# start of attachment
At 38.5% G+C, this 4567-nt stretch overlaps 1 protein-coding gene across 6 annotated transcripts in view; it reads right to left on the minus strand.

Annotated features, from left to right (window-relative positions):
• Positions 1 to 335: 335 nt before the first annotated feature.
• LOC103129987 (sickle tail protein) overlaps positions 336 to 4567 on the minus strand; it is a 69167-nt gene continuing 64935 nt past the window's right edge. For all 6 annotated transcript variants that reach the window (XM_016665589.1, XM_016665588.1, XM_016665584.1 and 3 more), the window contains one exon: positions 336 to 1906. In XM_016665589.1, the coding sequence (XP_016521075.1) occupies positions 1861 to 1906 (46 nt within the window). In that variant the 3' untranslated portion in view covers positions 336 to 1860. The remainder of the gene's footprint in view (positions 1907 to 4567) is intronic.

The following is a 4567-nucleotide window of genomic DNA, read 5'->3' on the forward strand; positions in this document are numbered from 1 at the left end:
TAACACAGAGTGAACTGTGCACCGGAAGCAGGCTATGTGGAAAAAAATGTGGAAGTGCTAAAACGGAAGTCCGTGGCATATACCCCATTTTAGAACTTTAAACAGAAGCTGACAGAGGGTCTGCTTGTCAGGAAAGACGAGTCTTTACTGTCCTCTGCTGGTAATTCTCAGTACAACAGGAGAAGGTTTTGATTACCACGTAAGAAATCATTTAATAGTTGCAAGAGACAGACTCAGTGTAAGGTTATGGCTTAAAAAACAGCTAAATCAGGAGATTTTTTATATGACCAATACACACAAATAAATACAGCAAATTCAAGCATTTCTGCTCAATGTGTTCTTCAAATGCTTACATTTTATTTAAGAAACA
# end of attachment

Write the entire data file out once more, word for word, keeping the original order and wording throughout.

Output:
At 38.5% G+C, this 4567-nt stretch overlaps 1 protein-coding gene across 6 annotated transcripts in view; it reads right to left on the minus strand.

Annotated features, from left to right (window-relative positions):
• Positions 1 to 335: 335 nt before the first annotated feature.
• LOC103129987 (sickle tail protein) overlaps positions 336 to 4567 on the minus strand; it is a 69167-nt gene continuing 64935 nt past the window's right edge. For all 6 annotated transcript variants that reach the window (XM_016665589.1, XM_016665588.1, XM_016665584.1 and 3 more), the window contains one exon: positions 336 to 1906. In XM_016665589.1, the coding sequence (XP_016521075.1) occupies positions 1861 to 1906 (46 nt within the window). In that variant the 3' untranslated portion in view covers positions 336 to 1860. The remainder of the gene's footprint in view (positions 1907 to 4567) is intronic.

The following is a 4567-nucleotide window of genomic DNA, read 5'->3' on the forward strand; positions in this document are numbered from 1 at the left end:
TAACACAGAGTGAACTGTGCACCGGAAGCAGGCTATGTGGAAAAAAATGTGGAAGTGCTAAAACGGAAGTCCGTGGCATATACCCCATTTTAGAACTTTAAACAGAAGCTGACAGAGGGTCTGCTTGTCAGGAAAGACGAGTCTTTACTGTCCTCTGCTGGTAATTCTCAGTACAACAGGAGAAGGTTTTGATTACCACGTAAGAAATCATTTAATAGTTGCAAGAGACAGACTCAGTGTAAGGTTATGGCTTAAAAAACAGCTAAATCAGGAGATTTTTTATATGACCAATACACACAAATAAATACAGCAAATTCAAGCATTTCTGCTCAATGTGTTCTTCAAATGCTTACATTTTATTTAAGAAACA